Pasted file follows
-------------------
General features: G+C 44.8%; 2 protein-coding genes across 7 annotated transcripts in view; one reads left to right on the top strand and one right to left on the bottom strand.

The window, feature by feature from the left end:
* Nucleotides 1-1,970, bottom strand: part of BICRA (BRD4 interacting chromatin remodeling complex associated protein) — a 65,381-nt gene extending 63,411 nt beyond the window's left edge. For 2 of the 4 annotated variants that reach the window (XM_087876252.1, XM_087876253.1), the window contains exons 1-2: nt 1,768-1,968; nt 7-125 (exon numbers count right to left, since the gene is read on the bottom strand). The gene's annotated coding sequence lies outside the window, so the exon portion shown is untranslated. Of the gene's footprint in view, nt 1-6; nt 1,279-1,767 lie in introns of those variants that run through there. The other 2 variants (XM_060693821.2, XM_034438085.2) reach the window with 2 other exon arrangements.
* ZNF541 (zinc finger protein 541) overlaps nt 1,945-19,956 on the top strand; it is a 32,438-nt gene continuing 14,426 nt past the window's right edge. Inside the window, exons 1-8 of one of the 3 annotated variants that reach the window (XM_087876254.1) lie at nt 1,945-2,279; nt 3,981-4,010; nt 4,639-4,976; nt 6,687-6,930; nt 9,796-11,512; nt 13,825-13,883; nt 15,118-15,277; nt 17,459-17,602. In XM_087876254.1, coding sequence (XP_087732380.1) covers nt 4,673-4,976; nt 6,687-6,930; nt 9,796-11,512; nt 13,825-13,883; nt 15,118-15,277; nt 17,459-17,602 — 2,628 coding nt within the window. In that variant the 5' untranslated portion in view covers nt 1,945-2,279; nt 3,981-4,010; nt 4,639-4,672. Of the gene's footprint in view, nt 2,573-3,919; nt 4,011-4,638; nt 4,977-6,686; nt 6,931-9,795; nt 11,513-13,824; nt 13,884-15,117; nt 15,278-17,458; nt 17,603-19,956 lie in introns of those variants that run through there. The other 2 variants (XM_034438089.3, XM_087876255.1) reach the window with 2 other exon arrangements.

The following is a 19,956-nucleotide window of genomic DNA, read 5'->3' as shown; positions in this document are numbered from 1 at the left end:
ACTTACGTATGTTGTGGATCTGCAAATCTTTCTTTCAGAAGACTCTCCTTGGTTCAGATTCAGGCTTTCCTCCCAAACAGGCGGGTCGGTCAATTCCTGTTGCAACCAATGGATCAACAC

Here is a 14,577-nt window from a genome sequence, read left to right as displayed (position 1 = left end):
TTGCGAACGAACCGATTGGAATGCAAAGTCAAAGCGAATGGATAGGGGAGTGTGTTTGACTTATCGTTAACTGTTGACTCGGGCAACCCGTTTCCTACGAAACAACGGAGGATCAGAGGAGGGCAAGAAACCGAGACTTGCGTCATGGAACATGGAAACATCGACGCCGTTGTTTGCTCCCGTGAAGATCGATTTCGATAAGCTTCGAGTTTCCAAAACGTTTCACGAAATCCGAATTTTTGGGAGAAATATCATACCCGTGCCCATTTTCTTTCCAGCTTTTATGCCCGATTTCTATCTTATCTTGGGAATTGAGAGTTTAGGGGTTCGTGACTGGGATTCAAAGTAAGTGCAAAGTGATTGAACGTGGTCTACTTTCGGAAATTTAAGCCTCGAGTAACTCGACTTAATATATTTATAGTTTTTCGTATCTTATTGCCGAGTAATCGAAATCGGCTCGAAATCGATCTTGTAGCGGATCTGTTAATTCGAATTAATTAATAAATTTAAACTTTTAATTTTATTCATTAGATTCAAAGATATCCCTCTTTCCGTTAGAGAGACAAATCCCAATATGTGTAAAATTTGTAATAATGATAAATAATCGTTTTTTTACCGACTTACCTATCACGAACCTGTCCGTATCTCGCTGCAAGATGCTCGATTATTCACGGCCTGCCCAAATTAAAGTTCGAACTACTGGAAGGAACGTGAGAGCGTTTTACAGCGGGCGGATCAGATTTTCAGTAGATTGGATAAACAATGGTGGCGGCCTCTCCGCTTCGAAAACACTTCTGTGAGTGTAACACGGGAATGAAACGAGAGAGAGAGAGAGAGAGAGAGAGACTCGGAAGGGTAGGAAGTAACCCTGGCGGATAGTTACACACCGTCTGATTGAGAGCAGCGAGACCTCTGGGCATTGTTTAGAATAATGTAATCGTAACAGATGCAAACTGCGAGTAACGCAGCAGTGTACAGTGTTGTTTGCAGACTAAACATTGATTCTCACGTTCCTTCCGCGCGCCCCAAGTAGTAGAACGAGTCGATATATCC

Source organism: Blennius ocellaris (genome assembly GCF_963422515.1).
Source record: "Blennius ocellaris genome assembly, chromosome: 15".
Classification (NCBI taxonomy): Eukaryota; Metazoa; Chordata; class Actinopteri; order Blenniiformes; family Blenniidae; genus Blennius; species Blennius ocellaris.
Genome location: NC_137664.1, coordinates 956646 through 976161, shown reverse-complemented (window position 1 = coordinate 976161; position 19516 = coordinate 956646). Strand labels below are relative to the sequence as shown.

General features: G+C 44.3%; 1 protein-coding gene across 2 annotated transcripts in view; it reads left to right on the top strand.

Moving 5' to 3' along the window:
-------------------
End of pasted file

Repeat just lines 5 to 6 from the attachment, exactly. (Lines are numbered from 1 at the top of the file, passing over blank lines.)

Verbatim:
The following is a 19,956-nucleotide window of genomic DNA, read 5'->3' as shown; positions in this document are numbered from 1 at the left end:
ACTTACGTATGTTGTGGATCTGCAAATCTTTCTTTCAGAAGACTCTCCTTGGTTCAGATTCAGGCTTTCCTCCCAAACAGGCGGGTCGGTCAATTCCTGTTGCAACCAATGGATCAACAC